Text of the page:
The modeling method is different from these rigorous modeling and analytical methods in architecture and civil engineering. That is because it does not consider the gravity and friction of the balls. However, the modeling method is particularly used for the electromagnetic analysis of relatively small packing particles; thus it can be accepted without the gravity and the friction in the modeling process. Besides, in the electromagnetic simulation of accumulated particles, the more important influence factors are the shape, size, and packing density of the investigated material [16]. The effects of the gravity and the friction are small, which are usually excluded in the analysis of electromagnetic properties of packing particles.

Figure 2 demonstrates some key steps in the modeling process with different cycle time, . The present modeling was carried out with balls, which have diameters ranging in 8~10 mm, within a cubic region of 75 × 75 × 105 mm3. The total modeling time is limited in 10 seconds.

Figure 2: Modeling process with different cycle times (mm). (a) ; (b) ; (c) ; (d) ; and (e) .

In the electromagnetic analysis of packing particles, the shape, size, and packing density are the most important parameters. The shape and size of particles in the model should be consistent with the actual situation. The criterion for the reasonable modeling is that the packing density of the model is in good agreement with the experimental result.

The experimental result on the packing density of steel balls in cylindrical containers is published by Scott [24]. The relationship between the packing density and the diameter of the cylindrical container is investigated by experiment. The packing density of steel balls is from 0.56 to 0.6 in the cylindrical container. The diameter of the cylindrical container is 10.5 times compared with the diameter of the steel ball. When the container becomes bigger, the packing density will rise to 0.58~0.62.

The packing density of the modeling method proposed in this paper should comply with the experimental result. Several models are built in the same condition as described in [24] in order to validate the correctness of our method. The results are shown in Figure 3. Modeling is defined within a cylinder with a diameter of 105 mm and a height of 120 mm. The diameter of balls is limited in the range of 9~11 mm and 4.5~5.5 mm, respectively. This is because the packing density in a limited container is related to the size of balls.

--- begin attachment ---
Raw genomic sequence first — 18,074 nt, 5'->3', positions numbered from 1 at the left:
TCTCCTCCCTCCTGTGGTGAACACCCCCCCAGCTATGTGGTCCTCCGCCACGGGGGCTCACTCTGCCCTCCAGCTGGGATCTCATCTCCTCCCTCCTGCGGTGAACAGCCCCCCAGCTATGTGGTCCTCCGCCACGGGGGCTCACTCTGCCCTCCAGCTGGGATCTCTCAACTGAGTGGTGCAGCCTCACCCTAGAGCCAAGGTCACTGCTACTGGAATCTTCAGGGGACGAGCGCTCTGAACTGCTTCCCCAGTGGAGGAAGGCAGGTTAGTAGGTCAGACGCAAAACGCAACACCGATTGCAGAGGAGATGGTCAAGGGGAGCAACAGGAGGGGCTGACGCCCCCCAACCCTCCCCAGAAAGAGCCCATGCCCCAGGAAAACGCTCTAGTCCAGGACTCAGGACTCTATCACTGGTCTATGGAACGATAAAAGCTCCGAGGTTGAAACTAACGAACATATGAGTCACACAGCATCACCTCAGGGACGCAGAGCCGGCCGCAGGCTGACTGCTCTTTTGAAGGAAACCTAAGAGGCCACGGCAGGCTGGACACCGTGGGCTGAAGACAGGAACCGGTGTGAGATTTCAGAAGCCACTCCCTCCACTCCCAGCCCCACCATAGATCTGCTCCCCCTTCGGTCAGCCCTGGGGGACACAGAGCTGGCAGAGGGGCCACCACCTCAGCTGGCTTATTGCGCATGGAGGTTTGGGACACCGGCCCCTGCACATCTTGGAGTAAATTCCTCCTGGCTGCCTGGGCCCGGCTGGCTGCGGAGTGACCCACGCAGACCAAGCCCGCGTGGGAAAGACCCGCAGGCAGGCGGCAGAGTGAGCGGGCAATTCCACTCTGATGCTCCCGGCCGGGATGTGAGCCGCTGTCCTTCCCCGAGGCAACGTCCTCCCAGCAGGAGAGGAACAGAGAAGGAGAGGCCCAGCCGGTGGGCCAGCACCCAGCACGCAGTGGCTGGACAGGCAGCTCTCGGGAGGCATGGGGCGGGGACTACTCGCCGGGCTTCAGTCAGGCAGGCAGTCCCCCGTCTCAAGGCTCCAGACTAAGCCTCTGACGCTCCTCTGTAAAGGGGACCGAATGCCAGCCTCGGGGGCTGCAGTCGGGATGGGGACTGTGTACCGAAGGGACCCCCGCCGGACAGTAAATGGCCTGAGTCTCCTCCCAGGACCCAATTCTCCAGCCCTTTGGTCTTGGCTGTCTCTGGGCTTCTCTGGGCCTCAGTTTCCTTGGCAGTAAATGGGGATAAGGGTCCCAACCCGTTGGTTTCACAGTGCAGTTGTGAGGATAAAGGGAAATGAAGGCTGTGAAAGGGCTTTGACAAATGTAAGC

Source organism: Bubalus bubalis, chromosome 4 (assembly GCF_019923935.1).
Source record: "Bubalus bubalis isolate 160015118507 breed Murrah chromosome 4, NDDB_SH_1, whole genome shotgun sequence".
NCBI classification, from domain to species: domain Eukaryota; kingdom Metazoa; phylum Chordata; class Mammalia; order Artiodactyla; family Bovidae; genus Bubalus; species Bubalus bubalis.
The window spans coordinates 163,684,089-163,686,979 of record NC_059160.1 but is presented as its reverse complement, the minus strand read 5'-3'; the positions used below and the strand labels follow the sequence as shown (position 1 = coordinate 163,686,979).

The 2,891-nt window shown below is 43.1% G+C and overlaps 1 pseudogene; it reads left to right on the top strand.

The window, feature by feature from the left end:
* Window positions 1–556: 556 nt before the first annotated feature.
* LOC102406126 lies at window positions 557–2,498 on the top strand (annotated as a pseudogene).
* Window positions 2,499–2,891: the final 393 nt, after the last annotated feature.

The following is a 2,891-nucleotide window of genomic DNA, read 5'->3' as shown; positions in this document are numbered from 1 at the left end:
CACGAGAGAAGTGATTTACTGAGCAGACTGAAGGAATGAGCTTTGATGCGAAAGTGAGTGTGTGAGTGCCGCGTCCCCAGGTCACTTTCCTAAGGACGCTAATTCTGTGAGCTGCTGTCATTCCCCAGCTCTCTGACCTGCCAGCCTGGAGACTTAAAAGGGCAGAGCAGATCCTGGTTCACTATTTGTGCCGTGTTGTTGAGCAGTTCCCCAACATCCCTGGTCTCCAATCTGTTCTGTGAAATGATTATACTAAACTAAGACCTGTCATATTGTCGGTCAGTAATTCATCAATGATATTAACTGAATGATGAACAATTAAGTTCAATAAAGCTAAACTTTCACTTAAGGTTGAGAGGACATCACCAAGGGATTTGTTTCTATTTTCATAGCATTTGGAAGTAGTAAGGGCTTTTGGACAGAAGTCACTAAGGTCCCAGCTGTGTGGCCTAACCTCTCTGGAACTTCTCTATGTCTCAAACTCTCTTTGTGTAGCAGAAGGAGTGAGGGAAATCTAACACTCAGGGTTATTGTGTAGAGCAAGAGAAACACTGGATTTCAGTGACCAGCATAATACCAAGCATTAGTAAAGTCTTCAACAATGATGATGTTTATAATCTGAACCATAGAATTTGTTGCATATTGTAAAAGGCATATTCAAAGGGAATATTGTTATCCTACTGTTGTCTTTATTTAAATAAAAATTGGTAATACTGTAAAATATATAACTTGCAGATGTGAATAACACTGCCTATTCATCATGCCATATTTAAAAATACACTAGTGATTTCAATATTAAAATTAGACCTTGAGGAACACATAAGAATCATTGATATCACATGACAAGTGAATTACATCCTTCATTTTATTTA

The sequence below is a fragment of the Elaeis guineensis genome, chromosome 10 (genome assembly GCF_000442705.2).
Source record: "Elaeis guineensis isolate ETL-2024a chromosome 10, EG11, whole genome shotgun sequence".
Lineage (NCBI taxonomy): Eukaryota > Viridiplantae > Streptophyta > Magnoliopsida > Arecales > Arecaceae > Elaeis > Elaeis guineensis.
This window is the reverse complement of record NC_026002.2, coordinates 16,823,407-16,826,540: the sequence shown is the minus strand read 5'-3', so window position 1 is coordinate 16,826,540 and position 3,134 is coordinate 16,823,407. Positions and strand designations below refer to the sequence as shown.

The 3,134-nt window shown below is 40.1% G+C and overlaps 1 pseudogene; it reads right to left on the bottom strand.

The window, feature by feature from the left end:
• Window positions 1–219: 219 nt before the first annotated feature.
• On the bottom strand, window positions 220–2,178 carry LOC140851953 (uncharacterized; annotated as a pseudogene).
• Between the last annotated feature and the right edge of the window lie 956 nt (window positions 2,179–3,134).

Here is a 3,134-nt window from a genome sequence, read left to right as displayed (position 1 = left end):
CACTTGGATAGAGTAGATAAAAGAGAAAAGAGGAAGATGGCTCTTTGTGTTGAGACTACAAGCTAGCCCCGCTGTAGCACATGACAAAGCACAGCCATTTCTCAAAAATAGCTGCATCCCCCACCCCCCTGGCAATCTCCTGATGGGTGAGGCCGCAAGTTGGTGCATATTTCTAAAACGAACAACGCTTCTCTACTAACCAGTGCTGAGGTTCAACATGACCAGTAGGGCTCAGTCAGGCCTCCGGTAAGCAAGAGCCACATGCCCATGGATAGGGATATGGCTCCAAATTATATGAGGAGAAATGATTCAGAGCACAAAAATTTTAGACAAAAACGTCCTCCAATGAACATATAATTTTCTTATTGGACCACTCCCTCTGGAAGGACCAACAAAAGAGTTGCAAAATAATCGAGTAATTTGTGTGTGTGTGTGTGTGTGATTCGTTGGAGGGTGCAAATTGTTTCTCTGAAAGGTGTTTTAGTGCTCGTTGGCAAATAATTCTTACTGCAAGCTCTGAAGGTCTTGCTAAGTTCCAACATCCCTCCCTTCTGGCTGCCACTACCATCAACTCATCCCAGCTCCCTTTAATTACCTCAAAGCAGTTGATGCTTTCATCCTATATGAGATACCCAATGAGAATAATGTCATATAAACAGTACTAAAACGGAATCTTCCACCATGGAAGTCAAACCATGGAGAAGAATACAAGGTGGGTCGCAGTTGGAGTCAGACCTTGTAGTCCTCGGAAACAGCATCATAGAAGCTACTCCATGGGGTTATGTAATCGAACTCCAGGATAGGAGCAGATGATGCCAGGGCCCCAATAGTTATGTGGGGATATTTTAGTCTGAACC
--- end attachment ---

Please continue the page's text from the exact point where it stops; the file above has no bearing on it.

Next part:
Figure 3: Comparison of the packing density between the model and the experiment. is the modeling number. (a) Diameter of balls ranging from 9 mm to 11 mm. (b) Diameter of balls ranging from 4.5 mm to 5.5 mm.

Figure 3 shows a good agreement of the packing density between the modeling result and the experimental result in [24]. Modeling has been implemented 30 times in these two cylindrical containers. Most packing density of models agrees with the result described in [24]. The average packing density of 30 models is 0.585 and 0.601, respectively. They are nearly middle values in the packing density range. These indicate the stability and reliability of the modeling method.

There are some other modeling methods applied in other areas [25, 26], such as PFC 3D. Figure 4 shows the time to model packing balls by use of our method and PFC 3D. Both of the modeling methods are carried out with balls having 8~10 mm diameter in the cube having the bottom area of 75 × 75 mm. The density of balls is defined as 2000 kg/m3 and the stiffness of all balls and boundary is 108 N/m. The friction between balls is set as 1. The modeling time is defined to be from the beginning of the modeling to reach a steady state. The comparison shows that the proposed method has much less modeling time, which is more and more obvious with the increase of the number of balls.

Figure 4: Comparison of the modeling time between PFC 3D and the method proposed in this paper.
2.2. Model of Packing Polyhedrons

Generally speaking, the particles are not of the spherical type in most modeling cases. In this modeling method, spheres can be conveniently converted to polyhedrons.

As an example, these spheres are deformed into polyhedrons for the modeling of packing fragmented FR4 substrate. The shape of particles close to reality can increase the accuracy of the following electromagnetic analysis.

As shown in Figure 5, the first step is to choose the edge number, , of polygons according to the shape of the modeling particle. Then, the balls are divided uniformly by polygons with edges. Finally, all the polygons are connected to constitute a polyhedron. This method can transform the spheres into polyhedrons in terms of , which is good for the modeling of some ball-like particles.

Figure 5: Change spheres into polyhedrons.

This model is built in Matlab software according to the modeling process. The model can be imported into ANSYS HFSS by use of HFSS-MATLAB-Scripting-API directly. Now, the simulation can be started in HFSS.

3. Correctness Validation of Modeling Method

To verify the stability and reliability of our modeling method, the model of packing fragmented FR4 as shown in Figure 6 is imported into HFSS and then simulated. The simulated and experimental results will be compared. The investigated frequency band is from 10 GHz to 15 GHz. For a FR4 dielectric substrate, the relative permittivity, , approximately linearly decreases from 4.29 to 4.21 within the interested frequency band, while the loss tangent, , approximately linearly increases from 0.020 to 0.024.

Figure 6: Accumulation of polyhedrons.